With 12 years as a practising lawyer under her belt, Sandra Sithole is a seasoned professional, and one who deeply cares about mentoring young black lawyers in a tough field. Sithole, who is equity director at Norton Rose Fulbright South Africa Inc., believes that everyone needs a champion – someone to look out for them, guide them and train them.

“Being a role model to young lawyers is important to me. I hope through seeing what I do, what I have achieved, and realising the magnitude of the endless possibilities before them, I can inspire young black lawyers, not only to join the profession but to remain and excel in it,” she said.

The scope and quality of Sithole’s work is self-evident, and through her gains in the legal field, others have benefitted too. Her career started after completing an LLB degree at the University of the Witwatersrand in 2006. Since qualifying as an attorney in 2009, she has been working with Norton Rose Fulbright as an associate in the insurance team. Once her articles were completed, she was promoted to director in 2012 and made equity director in 2013.

As a practicing lawyer, Sithole mainly defends medical malpractice cases, but her experience as a disputes and litigation lawyer, specialising in insurance law, means that she gets to grapple with a host of insurance-related claims such as general liabilities including professional and public liability, construction and engineering, property, and specialist risk liability insurance.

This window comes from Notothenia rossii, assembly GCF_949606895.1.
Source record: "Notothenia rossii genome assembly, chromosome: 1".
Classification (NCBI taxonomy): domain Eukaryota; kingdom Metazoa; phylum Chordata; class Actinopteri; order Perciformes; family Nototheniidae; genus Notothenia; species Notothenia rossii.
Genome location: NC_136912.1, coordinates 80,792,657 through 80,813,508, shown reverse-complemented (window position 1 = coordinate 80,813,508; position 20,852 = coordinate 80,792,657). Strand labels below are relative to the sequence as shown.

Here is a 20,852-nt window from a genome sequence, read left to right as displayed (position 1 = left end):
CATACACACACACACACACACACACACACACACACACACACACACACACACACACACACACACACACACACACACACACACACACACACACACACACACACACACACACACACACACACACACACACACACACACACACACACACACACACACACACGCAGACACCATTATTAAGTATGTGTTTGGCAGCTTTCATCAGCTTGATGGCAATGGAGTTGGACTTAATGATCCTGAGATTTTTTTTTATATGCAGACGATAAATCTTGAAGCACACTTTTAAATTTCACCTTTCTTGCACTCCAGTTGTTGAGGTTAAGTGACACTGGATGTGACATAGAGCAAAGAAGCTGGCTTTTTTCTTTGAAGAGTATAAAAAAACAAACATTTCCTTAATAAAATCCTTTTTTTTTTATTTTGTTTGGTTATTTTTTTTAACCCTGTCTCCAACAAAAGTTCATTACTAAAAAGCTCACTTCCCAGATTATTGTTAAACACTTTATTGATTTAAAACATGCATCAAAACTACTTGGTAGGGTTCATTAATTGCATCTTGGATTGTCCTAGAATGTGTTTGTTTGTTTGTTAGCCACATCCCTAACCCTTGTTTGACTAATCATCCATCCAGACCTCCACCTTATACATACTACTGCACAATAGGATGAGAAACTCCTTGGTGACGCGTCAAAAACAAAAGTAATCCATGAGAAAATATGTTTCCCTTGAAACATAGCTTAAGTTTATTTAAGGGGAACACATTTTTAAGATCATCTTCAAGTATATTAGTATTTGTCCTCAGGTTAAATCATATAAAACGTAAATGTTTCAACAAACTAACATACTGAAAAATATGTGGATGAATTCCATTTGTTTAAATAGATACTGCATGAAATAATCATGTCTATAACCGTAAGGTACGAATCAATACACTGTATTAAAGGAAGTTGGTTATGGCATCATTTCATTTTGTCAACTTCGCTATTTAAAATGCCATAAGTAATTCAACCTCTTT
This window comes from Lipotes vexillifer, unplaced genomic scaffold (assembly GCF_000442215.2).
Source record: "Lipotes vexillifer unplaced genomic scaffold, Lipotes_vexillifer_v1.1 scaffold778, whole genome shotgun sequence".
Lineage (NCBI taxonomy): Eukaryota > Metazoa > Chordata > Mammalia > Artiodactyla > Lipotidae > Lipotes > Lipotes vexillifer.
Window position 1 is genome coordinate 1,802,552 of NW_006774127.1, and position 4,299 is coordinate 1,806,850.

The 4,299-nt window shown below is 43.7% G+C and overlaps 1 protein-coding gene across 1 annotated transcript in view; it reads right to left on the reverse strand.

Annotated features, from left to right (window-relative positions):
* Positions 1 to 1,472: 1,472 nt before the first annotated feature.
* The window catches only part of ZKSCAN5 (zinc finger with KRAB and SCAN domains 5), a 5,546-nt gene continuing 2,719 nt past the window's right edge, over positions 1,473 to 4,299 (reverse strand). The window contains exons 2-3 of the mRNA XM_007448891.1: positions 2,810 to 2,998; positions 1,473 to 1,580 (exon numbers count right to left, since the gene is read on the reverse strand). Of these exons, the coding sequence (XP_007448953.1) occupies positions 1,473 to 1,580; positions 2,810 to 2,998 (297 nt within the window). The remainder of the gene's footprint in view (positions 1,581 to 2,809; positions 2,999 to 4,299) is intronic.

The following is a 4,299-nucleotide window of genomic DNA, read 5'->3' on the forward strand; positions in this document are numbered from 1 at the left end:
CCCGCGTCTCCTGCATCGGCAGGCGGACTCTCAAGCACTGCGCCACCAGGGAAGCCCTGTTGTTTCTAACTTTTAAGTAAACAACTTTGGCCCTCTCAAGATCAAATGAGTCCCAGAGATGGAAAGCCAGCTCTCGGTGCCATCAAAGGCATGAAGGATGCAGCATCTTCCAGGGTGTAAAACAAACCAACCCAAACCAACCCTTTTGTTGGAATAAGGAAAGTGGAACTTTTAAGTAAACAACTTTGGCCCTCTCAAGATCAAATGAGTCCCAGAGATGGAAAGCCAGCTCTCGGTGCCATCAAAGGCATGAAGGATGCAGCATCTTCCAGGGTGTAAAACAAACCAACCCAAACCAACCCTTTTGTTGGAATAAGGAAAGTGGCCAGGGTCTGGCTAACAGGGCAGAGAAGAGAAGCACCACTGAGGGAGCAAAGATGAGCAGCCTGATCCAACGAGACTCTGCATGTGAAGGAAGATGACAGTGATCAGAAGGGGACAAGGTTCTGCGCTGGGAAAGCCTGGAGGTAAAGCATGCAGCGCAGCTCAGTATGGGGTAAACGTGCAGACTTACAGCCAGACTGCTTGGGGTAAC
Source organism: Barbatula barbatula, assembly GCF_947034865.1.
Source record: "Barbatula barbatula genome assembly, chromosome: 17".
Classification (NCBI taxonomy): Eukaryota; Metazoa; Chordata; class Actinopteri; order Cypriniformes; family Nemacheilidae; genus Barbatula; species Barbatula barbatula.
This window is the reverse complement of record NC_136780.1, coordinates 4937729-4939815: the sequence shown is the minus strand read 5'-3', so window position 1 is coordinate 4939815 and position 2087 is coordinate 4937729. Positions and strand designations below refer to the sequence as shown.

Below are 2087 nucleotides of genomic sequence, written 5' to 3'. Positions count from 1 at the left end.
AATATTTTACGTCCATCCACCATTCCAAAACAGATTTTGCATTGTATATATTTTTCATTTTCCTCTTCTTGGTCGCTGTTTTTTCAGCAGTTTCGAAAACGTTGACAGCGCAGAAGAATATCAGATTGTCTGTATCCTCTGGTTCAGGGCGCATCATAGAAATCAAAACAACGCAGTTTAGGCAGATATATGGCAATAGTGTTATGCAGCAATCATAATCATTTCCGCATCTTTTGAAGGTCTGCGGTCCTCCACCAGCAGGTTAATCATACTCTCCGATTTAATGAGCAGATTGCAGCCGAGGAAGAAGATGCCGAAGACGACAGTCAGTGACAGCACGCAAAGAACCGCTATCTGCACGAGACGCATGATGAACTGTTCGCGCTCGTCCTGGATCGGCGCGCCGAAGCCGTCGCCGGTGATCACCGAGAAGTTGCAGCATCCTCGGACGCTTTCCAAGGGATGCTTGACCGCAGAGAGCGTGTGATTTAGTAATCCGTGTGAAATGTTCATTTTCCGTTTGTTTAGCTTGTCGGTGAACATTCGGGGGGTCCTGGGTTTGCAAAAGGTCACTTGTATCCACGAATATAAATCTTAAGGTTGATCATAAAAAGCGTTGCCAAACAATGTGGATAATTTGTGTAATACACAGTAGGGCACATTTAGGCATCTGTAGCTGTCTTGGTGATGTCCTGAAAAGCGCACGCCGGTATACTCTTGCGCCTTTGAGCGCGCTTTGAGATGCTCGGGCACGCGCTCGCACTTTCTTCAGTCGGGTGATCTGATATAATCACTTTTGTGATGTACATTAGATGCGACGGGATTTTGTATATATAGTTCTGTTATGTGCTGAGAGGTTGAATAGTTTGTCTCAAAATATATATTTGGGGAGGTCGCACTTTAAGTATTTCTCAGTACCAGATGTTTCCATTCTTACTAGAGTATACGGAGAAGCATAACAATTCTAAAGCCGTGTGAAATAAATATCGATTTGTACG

A case she’s currently working on looks to be a landmark case for Norton Rose Fulbright, the country – and even has global ramifications.

There’s the double-edged sword of being African and being female in a white male-dominated legal and insurance industry. But if you work hard and believe in yourself, these challenges are not insurmountable.

“By far [the most significant case] has to be Caster Semenya’s 2019 challenge to the IAAF’s Eligibility Regulations at the Court of Arbitration for Sport. Whatever the outcome, it will be one of the world’s most important decisions for sports and for gender and racial equality,” she said.

Hard work and resilience are two interpersonal values that have guided Sithole to the position she holds today.
“There is no hard and fast rule about this but... a great work ethic with dedication and commitment to success has contributed significantly to my practice,” she said.

Adding to that, she explained how people like Donald Dinnie and Patrick Bracher were instrumental in the early days of her career. The mentoring process was particularly important for Sithole, as she faced structural challenges in her profession.

“There’s the double-edged sword of being African and being female in a white male-dominated legal and insurance industry. But if you work hard and believe in yourself, these challenges are not insurmountable,” she added.

Through her position as equity director, and a seat on Norton Rose Fulbright’s supervisory board, she has the power to shape policy that allows for, and actively encourages more diversity and inclusion in the legal sector.

“Although not without its challenges, I am glad that Norton Rose Fulbright continuously strives to get transformation right through encouraging dialogue for racial and cultural integration, and implementing programmes designed to mentor and empower young black professionals,” she concluded.